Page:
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Hong Kong property

SHKP demands HK$7m deposit from buyers – just to book a viewing at its North Point flats

Agents say record US$2.21b Cheung Sha Wan site sale on Wednesday has already prompted owners in the area to raise sale prices by 5-10pc

PUBLISHED : Friday, 17 November, 2017, 7:00am
UPDATED : Tuesday, 21 November, 2017, 12:43pm

Hong Kong’s property market has sparked dramatically into life again this week, with developers and individual owners moving fast to take full advantage, as prices continue rising to stratospheric levels in some cases.

Just a day after a waterfront site in the former industrial area Cheung Sha Wan was sold to a consortium of five companies from Hong Kong and the mainland for a massive HK$17.28 billion (US$2.21 billion) on Wednesday – making it the city’s most expensive residential plot ever – potential buyers of a luxury project in North Point are now being asked to stump up a whopping HK$7 million deposit (US$896,000) just to view units at the site.

SHKP certainly wants to make sure any viewers [at its Victoria Harbour development] are serious buyers
Sammy Po, chief executive at Midland Realty’s residential department

On Thursday, Sun Hung Kai Properties (SHKP) kicked off the marketing of the project in question “Victoria Harbour”, and “Cullinan West II”, which is being built above Nam Cheong Station in Kowloon’s Sham Shui Po area.

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SHKP released just 10 units at Victoria Harbour for tender (highest bidders wins), while the launch price at Cullinan West II proved to be 11 per cent higher than its first phase, launched in August.

At Victoria Harbour, interested parties are required to submit a HK$7 million cashier’s order, just to book a slot in the advance appointments book. They will be refunded if they decide not to buy.

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Victor Lui Ting, deputy managing director at SHKP, insisted the massive cash outlay, just to set foot in a unit, was an “appropriate practice”, as flats at Victoria Harbour are considered rare products.

Sammy Po, chief executive at Midland Realty’s residential department, added: “SHKP certainly wants to make sure any viewers are serious buyers.”

As the flats will be sold to the highest bidders, the developer has not released any projected price list, but Po said Victoria Harbour is likely to set a new cost benchmark for the district.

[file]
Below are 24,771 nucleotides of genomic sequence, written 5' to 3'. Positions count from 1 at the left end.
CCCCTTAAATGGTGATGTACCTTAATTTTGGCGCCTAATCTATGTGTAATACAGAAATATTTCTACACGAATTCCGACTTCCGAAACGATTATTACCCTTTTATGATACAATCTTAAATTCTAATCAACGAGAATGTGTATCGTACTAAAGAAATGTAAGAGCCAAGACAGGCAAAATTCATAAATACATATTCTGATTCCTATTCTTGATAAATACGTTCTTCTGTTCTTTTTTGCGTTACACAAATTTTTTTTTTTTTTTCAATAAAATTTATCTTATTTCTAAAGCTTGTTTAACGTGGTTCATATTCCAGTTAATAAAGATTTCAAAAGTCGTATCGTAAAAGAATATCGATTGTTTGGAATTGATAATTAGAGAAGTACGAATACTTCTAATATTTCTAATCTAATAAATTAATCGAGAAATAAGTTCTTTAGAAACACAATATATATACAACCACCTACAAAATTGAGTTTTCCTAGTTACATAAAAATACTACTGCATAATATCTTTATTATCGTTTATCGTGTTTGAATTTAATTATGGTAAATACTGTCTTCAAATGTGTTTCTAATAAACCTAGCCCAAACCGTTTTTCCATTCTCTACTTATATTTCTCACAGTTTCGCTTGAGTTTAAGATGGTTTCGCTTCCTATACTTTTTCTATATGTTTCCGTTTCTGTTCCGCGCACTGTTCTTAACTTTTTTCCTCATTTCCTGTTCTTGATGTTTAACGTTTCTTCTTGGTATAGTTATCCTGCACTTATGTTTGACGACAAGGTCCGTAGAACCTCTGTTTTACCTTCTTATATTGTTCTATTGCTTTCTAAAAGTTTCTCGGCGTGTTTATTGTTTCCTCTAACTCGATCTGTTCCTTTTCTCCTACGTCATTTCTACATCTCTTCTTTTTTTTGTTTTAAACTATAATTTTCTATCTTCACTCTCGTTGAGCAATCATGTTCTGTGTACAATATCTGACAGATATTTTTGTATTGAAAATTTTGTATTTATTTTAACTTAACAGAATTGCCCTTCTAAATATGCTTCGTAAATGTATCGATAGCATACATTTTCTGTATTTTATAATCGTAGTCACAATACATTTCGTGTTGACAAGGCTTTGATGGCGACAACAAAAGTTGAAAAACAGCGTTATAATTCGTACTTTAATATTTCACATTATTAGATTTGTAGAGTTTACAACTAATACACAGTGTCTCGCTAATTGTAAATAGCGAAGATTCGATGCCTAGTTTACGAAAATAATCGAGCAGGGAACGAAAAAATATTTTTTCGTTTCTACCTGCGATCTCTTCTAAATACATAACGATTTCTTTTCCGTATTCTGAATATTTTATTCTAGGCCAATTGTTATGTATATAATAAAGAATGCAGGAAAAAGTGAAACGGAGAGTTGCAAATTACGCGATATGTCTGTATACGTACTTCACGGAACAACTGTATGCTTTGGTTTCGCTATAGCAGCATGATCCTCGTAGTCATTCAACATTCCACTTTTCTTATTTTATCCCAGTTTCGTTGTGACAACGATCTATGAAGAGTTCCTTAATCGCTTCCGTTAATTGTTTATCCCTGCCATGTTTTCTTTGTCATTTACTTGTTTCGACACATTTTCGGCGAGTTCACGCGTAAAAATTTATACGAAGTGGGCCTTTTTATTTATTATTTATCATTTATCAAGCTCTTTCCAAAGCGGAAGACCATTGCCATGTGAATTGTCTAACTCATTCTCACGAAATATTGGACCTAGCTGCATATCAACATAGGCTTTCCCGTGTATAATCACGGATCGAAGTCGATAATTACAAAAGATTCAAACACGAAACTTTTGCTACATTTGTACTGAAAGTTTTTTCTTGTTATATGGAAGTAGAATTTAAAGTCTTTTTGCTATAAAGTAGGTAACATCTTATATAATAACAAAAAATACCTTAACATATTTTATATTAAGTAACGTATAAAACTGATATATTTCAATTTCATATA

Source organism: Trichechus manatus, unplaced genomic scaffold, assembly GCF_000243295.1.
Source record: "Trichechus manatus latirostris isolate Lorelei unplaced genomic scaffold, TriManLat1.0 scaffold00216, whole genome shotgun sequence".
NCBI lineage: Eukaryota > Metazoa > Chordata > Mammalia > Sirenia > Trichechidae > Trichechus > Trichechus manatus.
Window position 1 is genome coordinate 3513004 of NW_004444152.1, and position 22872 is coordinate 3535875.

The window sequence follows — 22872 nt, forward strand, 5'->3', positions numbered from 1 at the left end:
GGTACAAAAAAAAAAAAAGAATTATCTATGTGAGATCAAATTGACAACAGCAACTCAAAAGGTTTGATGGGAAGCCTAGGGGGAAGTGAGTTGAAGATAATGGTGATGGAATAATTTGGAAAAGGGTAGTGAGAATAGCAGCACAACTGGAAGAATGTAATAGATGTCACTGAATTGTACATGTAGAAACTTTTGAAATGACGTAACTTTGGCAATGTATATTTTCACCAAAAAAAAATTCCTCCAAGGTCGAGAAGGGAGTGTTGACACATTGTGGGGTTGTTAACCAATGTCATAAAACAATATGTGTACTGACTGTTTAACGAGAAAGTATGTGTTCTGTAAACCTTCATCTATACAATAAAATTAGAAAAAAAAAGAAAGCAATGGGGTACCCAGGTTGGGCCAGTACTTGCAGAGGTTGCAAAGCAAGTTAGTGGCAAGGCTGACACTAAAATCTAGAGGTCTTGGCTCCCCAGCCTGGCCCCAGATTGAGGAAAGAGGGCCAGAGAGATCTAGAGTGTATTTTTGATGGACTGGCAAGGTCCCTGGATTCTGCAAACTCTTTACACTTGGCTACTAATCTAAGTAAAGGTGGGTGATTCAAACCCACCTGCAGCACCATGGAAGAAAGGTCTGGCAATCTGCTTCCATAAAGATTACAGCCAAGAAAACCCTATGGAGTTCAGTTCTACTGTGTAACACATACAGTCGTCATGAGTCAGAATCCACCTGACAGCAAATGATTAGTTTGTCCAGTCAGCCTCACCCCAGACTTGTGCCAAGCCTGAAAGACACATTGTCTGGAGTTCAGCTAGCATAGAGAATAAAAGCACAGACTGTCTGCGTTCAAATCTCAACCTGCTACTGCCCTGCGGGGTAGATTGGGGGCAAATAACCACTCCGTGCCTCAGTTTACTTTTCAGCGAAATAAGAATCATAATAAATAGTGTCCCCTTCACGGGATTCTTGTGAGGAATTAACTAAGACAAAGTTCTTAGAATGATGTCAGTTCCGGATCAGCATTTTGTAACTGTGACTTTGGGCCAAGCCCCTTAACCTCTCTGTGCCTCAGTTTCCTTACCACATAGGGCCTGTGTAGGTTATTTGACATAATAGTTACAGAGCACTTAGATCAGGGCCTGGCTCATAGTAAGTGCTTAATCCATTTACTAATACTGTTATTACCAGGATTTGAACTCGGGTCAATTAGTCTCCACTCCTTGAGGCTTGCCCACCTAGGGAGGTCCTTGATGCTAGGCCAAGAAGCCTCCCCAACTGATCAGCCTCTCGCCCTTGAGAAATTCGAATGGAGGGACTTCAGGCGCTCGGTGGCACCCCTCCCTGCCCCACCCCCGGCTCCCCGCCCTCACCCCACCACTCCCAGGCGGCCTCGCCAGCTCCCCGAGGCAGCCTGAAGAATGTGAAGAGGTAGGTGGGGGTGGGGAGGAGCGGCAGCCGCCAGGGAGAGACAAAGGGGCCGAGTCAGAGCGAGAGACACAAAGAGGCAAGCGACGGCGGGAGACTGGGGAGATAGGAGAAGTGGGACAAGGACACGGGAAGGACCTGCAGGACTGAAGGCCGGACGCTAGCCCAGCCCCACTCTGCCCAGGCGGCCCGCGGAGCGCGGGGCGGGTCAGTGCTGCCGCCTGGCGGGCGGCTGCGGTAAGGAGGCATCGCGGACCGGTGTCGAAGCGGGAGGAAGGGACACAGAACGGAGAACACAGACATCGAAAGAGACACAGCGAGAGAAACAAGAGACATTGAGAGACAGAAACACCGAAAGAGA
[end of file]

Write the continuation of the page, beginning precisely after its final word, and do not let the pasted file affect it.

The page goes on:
Meanwhile, SHKP also released the first batch of 238 units at Cullinan West II – close to the record-breaking Cheung Sha Wan site – at an average discounted price of HK$21,152 per square foot.

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That’s 11.33 per cent higher than units in phase one, released three months ago for HK$18,998 per sq ft.

The cheapest unit at Cullinan West II is a 272 sq ft studio flat on offer for HK$5.68 million, while a one-bedroom, 349 sq ft flat will cost HK$6.66 million. SHKP’s Lui described the prices for the first batch of Cullinan West II as “attractive”.

The record-breaking HK$17.28 billion Cheung Sha Wan plot is planned to deliver 986,789 square feet of gross floor area, which translates into HK$17,500 per square foot, and a potential 1,200 flats.

But Sammy Po said any units eventually built on the site would have to achieve HK$30,000 per sq ft for its developers to generate any reasonable profit.

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He described the land sale, rather aptly, as a case of “the flour being more expensive than the eventual bread”, adding “it will certainly encourage home seekers to make quick decisions, fearing further increases in prices”.

He said the Cheung Sha Wan sale has already sparked further crazy price rises at other nearby developments.

“Some owners in the area raised prices by 5 to 10 per cent immediately after the land sale,” he said.

In one case, the owner of a 735 sq ft unit at Banyan Garden, in Cheung Sha Wan, raised the asking price for his flat for sale by HK$1 million to HK$15.88 million, or HK$21,600 per sq ft, right after the land sale on Wednesday.

“The asking prices per square foot are now at their highest ever level in the area,” added another agent.

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